Behind the Scenes Gold Buying Frenzy
We all know it’s been a hell of a year for gold.
Physical gold is up about 30%. Same goes for the SPDR Gold Trust ETF (NYSEARCA: GLD) as well, naturally.
Miners have been on a tear that puts those gains to shame.
The Market Vectors Gold Miners ETF (NYSEARCA: GDX) is up about 120%, while the Market Vectors Junior Gold Miners ETF (NYSEARCA: GDXJ) is up nearly 160%.
While investors are flocking to gold, and the miners who are finding it and pulling it out of the ground, this is just the tip of the iceberg.
Behind the scenes, a similar buying frenzy is going on, and all signs point to it continuing for the foreseeable future, and bolstering miner valuations even further.
Buy, Buy, Buy
Following the gold peak of 2011, the long price slide set up a terrible environment for gold sector mergers and acquisitions.
Extraction costs were too high, debt burdens were the same. Cash flow was severely curtailed or negative, and all-share deals made little to no sense.
Several years later, the tide turned. We’re now entering the third year of a $50 billion deal surge. And with gold prices surging this year in particular, the value of these deals is way up.
As Bloomberg recently noted, “The average paid in 133 transactions in the three months to June was $64 an ounce of gold equivalent in the ground, up from $36 in the first quarter of 2016”
Rising gold prices have alleviated much of the cash flow and debt burden the major miners have faced.
At the same time, renewed investor interest in junior miners with promising projects and claims has provided an ample source of much-needed capital.
The combination of these factors, along with the results of several years of fiscal discipline and some capital destruction, is creating an environment where pent up demand for new production is being unleashed.
Though they need to pay more than they would have a couple years ago for similar reserves, for the big names in the industry, the timing couldn’t be better.
No Time To Wait
Significant gold discoveries are diminishing and the trend is accelerating. In the 1990s, 124 deposits containing 1.1 billion ounces of gold were discovered. Since 2000, this has fallen to 605 million ounces in 93 such discovered deposits.
Annualize that data and it comes out to 110 million ounces per year discovered in major mines during the 90s and 46.5 million per year from 2000 through 2013 — a 57% decrease.
The 674 million ounces of gold discovered since 1999 could eventually replace just 50% of the gold produced during the same period, assuming a 75% rate for converting resources into economic reserves and a 90% recovery rate during ore processing.
All of this wouldn’t be as much of a problem if it was easy to quickly turn a discovery into a producing mine in short order.
That simply isn’t possible though. SNL discovered that the time from discovery to production has dramatically widened over the years.
Between 1985 and 1995, the average was about eight years. The time increased to 11 years between 1996 and 2005, then 18 years between 2006 to 2013.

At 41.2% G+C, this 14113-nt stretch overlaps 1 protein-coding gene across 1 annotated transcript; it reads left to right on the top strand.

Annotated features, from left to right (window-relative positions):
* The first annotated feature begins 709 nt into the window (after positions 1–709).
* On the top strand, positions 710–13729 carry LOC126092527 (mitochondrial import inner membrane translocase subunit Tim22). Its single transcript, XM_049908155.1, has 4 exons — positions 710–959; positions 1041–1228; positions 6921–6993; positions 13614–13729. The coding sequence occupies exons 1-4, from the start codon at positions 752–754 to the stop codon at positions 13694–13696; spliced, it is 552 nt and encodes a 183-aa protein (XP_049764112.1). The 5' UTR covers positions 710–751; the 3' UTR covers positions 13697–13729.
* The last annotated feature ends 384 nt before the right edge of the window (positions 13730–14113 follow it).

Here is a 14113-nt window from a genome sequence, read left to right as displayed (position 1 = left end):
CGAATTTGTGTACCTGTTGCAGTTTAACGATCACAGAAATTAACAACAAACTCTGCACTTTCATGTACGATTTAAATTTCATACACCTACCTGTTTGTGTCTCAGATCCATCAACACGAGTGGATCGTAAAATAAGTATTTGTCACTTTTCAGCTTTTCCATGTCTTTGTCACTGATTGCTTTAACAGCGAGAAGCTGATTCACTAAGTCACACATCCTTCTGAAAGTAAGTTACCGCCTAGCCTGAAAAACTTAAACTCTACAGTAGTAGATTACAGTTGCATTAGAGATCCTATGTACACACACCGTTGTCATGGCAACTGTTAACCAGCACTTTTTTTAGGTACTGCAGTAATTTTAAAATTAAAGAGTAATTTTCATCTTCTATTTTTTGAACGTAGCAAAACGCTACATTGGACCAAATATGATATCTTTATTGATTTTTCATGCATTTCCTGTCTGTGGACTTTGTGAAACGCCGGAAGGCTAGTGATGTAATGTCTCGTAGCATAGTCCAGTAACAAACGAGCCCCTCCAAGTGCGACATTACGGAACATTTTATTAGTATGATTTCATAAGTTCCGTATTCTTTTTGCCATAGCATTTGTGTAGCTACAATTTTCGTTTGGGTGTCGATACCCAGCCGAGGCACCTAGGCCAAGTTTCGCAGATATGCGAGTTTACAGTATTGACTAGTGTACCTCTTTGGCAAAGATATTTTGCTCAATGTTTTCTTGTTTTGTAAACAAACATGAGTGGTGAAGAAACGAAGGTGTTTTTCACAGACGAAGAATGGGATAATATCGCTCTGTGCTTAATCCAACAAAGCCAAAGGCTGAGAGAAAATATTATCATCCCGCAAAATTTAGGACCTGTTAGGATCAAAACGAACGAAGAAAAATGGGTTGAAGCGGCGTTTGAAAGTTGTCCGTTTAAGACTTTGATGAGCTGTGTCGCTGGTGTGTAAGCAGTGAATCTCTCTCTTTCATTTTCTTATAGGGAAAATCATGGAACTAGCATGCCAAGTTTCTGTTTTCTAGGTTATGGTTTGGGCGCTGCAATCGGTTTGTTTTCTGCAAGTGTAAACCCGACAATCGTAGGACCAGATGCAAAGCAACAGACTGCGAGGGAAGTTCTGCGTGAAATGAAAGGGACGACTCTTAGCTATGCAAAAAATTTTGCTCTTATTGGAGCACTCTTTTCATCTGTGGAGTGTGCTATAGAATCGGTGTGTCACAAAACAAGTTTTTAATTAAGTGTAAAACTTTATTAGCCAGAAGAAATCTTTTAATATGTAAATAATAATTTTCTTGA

There are plenty of reasons for this to happen, including greater costs from infrastructure and processing capacity due to lower ore grades, remote locations, and limited capital, an increasing need for more detailed feasibility reports, and tougher permitting requirements and studies of social and environmental impacts.
Regardless, it means one thing to major gold miners that are looking to boost production, and thus revenue. The current merger and acquisition spree has an ever-dwindling list of quality projects and companies to pursue. Competition is stiffer, prices are higher, and the clock is ticking.
Focus on Junior Miners
The trick as investors is to establish positions in the highest quality junior gold miners before deals are announced.
This isn’t solely due to the junior miners ETF outperforming physical gold and the larger market cap-focused, broader gold miner ETF. This is one area where small investors have a significant advantage over institutional investors.
Large investors are usually constrained by multiple factors. The funds they work for have limited mandates, there are minimum market caps and position sizes, and any position that could be established if the first two don’t apply would create insignificant gains in multibillion-dollar funds.
Information asymmetry is always an issue, though. It takes experience to determine the quality of deposits and junior miner capitalization. Gold mining executives know their business. It’s their full-time job. Everyday investors usually don’t have the time to dedicate to it after their day job.
That’s why the Outsider Club was lucky to bring Gerardo Del Real, with over a decade of analyst experience, on board this Spring. Since his first Resource Stock Digest Premium stock pick on May 18th, his precious metals portfolio is up over 43%.
Even the junior miners ETF can’t keep up. It is up 26% over the same time period. Gerardo is outperforming it by 65%.
To get a look at the strongest junior miners, with the best projects and potential for acquisition, check out his research.